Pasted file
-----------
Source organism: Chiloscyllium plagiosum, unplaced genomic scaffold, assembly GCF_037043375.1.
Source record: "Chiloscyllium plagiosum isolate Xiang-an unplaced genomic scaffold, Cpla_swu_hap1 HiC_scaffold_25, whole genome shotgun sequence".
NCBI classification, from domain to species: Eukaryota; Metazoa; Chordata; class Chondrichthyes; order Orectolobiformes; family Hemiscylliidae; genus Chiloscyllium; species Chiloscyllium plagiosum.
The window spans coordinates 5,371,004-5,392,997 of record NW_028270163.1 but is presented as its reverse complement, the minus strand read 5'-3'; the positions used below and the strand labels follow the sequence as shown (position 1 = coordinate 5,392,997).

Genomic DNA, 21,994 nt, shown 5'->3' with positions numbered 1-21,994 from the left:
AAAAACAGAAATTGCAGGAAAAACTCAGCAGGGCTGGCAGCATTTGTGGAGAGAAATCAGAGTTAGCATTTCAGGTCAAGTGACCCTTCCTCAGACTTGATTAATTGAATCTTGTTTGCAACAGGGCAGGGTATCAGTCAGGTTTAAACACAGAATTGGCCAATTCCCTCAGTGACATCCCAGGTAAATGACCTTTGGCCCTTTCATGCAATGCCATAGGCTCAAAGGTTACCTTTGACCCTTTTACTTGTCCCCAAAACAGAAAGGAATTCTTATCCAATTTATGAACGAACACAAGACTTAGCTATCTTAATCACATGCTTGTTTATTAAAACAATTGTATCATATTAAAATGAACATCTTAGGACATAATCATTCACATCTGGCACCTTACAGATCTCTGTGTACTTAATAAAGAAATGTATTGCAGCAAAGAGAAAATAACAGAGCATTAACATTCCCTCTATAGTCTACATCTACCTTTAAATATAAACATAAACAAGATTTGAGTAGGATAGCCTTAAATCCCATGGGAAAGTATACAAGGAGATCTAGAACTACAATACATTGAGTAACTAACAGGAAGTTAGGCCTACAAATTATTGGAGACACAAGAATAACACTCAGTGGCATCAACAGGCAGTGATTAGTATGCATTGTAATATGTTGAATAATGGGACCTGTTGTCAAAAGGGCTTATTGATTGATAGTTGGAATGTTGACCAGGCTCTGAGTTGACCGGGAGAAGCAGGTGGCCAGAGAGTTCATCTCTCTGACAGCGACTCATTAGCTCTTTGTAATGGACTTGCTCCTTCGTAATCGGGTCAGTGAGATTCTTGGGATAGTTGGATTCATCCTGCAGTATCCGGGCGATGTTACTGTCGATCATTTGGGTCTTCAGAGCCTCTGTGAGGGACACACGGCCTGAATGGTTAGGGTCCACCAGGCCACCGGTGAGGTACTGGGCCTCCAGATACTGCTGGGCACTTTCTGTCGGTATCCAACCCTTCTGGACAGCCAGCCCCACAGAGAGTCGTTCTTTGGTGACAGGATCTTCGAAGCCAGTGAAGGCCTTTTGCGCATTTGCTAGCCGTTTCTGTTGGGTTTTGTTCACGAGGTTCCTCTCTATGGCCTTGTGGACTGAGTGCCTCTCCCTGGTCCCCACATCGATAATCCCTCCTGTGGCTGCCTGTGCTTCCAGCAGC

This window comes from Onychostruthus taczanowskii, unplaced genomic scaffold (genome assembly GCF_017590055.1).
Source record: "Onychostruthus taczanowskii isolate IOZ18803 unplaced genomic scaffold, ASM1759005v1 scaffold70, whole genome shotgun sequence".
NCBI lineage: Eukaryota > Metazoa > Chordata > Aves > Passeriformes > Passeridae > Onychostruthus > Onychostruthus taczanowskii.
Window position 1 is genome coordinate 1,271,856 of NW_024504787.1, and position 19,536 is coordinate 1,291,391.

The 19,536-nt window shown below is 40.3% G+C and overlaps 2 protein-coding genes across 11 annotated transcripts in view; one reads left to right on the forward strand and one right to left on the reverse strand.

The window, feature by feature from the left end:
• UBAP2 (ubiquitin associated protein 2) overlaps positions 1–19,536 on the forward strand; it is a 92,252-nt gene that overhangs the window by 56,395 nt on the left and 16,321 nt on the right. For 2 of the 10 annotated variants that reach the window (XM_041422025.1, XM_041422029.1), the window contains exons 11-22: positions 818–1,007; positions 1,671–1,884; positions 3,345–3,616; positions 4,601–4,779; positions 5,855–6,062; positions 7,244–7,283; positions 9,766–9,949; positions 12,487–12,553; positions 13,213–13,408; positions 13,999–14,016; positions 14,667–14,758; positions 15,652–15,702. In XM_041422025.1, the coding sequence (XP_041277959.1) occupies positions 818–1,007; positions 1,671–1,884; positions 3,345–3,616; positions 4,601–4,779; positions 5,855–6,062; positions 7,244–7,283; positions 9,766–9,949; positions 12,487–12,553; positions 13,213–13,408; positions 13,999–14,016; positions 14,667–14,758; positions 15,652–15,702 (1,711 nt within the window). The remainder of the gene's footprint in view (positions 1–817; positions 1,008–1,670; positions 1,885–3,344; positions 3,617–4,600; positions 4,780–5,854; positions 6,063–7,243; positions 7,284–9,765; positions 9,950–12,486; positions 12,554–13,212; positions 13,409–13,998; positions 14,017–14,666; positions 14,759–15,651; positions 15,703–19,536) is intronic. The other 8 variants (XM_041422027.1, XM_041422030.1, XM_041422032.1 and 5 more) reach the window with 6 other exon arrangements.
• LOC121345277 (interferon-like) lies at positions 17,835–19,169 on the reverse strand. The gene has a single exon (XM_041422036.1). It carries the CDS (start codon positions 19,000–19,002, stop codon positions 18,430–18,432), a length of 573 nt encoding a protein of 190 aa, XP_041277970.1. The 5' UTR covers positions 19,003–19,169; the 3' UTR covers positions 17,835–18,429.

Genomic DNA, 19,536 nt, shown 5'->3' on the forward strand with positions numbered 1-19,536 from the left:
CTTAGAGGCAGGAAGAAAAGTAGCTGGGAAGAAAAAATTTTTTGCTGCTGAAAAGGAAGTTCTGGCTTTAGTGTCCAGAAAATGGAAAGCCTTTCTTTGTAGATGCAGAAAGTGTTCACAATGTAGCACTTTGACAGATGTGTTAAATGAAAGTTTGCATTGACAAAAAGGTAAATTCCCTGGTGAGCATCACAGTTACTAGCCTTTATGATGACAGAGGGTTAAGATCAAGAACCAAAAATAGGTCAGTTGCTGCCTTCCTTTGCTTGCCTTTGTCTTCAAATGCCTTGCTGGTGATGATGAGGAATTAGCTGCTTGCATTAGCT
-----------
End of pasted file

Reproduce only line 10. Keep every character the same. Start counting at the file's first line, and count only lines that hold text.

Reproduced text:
Window position 1 is genome coordinate 1,271,856 of NW_024504787.1, and position 19,536 is coordinate 1,291,391.